Nuclear- There are some things that would be too catastrophic for insurance companies to insure and a nuclear event falls under this category. Nuclear explosions are not covered under any insurance policies, but the government does provide some coverage.
Pollution - This is typically excluded from your policy, although there may be a very small limit of a few thousand dollars for cleanup costs. This means there is no coverage for leaking oil tanks or pesticides that you spray.
Earthquake - Earthquakes are excluded in your policy along with earth movement. This means the earth shifting or sinkholes. Most companies offer earthquake coverage for an additional premium, although you should check what the deductible is on the coverage as it is typically very high.
Flood - Flood or overland water is excluded from your policy but most companies do offer coverage depending on where you live. It is harder to obtain coverage if you live close to a lake, river or flood plain. If you do purchase flood coverage it still does not include any coverage for ground water that seeps through your basement floor or walls.
Sewer Backup - There is no coverage under a typical policy if your sewer or septic tank backs up into your home. These claims can be very costly, as sewage is not easy to properly clean up. As with flood coverage, sewer backup coverage is offered by most companies to purchase.
Terrorism/War - Very similar to the nuclear exclusion there is no coverage for terrorism or war because the damages would be too catastrophic for insurance companies to cover.
Criminal Acts - If you burn down your own home, keep illegal goods or perform other illegal acts there is no coverage under your policy. This one is fairly self explanatory.
Intentional Application of Heat - If you are ironing your shirt in the morning and burn it there is no coverage. However any resulting damage is covered.
Freezing of Indoor Plumbing - There is a stipulation in most policies that states you must have someone check your house every 4 days if you go away for vacation or other reasons during the winter. This is to ensure that your furnace is working correctly and your pipes do not freeze. This exclusion ONLY applies if you go away for 4 days or more and do not have someone check on your home.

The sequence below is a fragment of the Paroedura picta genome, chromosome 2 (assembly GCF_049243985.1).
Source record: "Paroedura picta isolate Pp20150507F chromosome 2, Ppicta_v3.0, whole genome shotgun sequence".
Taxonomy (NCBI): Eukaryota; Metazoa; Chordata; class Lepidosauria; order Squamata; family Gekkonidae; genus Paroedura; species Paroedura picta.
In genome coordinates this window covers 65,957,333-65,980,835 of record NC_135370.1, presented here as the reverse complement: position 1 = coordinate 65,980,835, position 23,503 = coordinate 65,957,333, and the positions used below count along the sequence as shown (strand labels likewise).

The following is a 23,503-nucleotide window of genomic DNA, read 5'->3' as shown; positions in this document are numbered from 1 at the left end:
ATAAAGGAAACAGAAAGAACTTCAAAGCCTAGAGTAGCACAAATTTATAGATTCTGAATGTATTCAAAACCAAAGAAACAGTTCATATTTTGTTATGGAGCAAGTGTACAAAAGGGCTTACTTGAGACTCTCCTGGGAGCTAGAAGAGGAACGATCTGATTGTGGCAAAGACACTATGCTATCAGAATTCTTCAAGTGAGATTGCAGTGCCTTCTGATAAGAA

Vacant - If you leave your home for 30 days with no intention to return to it ie you buy a new home and put your old one up for sale, there is no coverage after 30 days. This is because the risk is much greater on a vacant home. Most insurance companies will offer limited coverage BUT you must notify your insurance before leaving it vacant. Why are vacant homes such a big deal? They are ideal targets for arsonists, vandals and thieves as no one is there to check on the home.
By no means is this an all inclusive list, but hopefully it provides you with a better understanding of your insurance contract. Every policy is different depending on the insurance company you are insured through, so it is always best to check with your broker if you have any questions regarding your specific policy.
Please ask us to help you make the right choice, as every situation is different. We will go over all of your options to help you choose the one that makes the most sense for you. Call us today 905-623-4406 and let us help you.